Ingram recently joined the Coyotes after being claimed off waivers from Nashville. He’ll have a chance to be a full-time backup and a decent showing could give him a chance to double his qualifying offer which could push him into the $1.6MM range next season. On the other hand, if he struggles, his next deal might be a two-way one.
Signed Through 2023-24
F Travis Boyd ($1.75MM, UFA)
D Josh Brown ($1.275MM, UFA)
F Barrett Hayton ($1.775MM, RFA)
F Zack Kassian ($3.2MM, UFA)
F Bryan Little ($5.292MM, UFA)
F Liam O’Brien ($775K, UFA)
D Patrik Nemeth ($2.5MM, UFA)
Once again, let’s get the injured forward out of the way first. Arizona absorbed Little’s contract as part of the move to land McBain but he hasn’t played since November 2019 and won’t play again. His deal is also LTIR-eligible but they won’t need the extra cap space.
Kassian came over from Edmonton this summer in a draft-day move that allowed the Oilers to clear salary. When he’s on, he’s a capable power forward but his consistency and discipline have been issues. It’s unlikely he’ll come close to this on his next deal unless those elements improve over the next two years. Hayton eventually settled for a bridge contract that ensures a higher qualifying offer ($2.13MM) while giving him time to show that he can be a top-six player. If so, he could more than double that qualifier but if not, he’ll settle in closer to the $2.5MM range. Boyd was one of the feel-good stories last season. After being more of a depth player for most of his career, he did well in a top-six role, earning him some stability and a nice raise. If he stays around the 30-point mark for the next couple of years, there’s some room for that price tag to go up a bit more. Otherwise, he should settle in closer to the $1.25MM mark.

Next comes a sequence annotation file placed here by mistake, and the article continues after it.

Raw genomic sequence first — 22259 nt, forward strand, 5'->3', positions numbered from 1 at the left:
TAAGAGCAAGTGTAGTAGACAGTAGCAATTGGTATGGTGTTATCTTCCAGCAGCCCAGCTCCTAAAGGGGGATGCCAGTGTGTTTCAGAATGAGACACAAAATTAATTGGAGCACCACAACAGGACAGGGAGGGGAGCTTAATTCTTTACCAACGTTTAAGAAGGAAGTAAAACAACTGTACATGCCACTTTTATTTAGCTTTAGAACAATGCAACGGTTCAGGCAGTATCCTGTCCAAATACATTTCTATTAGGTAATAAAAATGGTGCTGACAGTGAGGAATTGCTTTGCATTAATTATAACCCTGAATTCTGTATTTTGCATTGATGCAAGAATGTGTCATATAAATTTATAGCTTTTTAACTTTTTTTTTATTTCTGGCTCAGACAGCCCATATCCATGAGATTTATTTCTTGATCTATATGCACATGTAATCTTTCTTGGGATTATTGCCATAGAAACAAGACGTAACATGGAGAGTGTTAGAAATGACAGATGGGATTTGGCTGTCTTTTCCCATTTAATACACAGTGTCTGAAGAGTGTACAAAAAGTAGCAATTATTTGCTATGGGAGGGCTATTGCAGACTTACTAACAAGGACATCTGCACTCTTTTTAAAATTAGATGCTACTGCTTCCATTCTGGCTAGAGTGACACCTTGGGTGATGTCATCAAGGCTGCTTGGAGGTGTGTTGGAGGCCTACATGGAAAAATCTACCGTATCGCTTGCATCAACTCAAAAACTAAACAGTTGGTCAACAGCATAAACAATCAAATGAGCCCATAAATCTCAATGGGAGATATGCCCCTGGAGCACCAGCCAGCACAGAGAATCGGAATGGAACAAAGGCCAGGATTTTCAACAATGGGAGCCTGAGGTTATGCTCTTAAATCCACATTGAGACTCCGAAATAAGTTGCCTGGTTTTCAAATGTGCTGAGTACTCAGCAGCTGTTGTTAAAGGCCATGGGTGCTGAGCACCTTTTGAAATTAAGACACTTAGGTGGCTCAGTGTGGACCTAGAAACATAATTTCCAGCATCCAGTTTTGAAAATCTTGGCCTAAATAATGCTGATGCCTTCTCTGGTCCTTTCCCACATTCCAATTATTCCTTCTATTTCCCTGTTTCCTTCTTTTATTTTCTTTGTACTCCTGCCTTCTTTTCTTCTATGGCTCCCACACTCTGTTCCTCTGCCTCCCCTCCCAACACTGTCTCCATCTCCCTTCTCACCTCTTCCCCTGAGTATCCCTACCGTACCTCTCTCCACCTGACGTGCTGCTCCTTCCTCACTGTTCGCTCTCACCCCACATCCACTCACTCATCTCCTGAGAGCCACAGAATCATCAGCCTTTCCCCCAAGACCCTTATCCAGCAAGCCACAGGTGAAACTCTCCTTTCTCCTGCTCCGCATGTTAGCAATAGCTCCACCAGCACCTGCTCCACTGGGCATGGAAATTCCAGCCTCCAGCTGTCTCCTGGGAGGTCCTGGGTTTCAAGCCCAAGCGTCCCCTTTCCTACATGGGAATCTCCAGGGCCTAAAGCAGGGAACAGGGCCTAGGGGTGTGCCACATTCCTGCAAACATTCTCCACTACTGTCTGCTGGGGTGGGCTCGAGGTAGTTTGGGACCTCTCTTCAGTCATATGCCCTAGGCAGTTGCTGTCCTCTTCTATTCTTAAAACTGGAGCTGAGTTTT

The Rangers compensated the Coyotes for taking on Nemeth’s deal, one that looked puzzling when it was signed a year ago. He’s a serviceable player on the third pairing but is making roughly twice what someone should in that role. At this point, he could be a PTO candidate in 2024 unless he establishes himself as a regular in their lineup. Brown is a blueliner that’s on the fringes of being a regular and unless he can become one, this is about as high of a contract as he can realistically expect to get.
Signed Through 2024-25
Chychrun has only been featured in trade speculation for about a year and a half now. Not because he’s a bad player but because he’s an impact defenseman whom the Coyotes can command a high asking price for. If he can get to a contending team and play a big role there, he should easily pass the $6.5MM mark on his next deal. If his production gets near his 2020-21 level, then the $8MM range is where his next contract should fall. Mayo had a nice rookie season that saw him log more than 20 minutes a game but it came at the age of 25 which limited his leverage. This deal gives him a bit of security but carries very little risk for the Coyotes as even if he slips to being a seventh defender, it’s still not a bad contract for them. And if he stays in that top-four role, it becomes an extremely team-friendly deal.
Vejmelka wasn’t expected to be the starter for Arizona last season. He was in his first season in North America after playing at home in the Czech Extraliga and expectations were low. He quickly played well enough to earn a longer look and not long after that, the number one job was his. This deal was signed just before the trade deadline and it’s one that gives them at least one netminder that they’re comfortable with in the remainder of their building years while he gets a lot more money than he could have expected when he signed with them. However, he’ll be hard-pressed to put up strong numbers during that time which won’t help his marketability for potential suitors in 2025.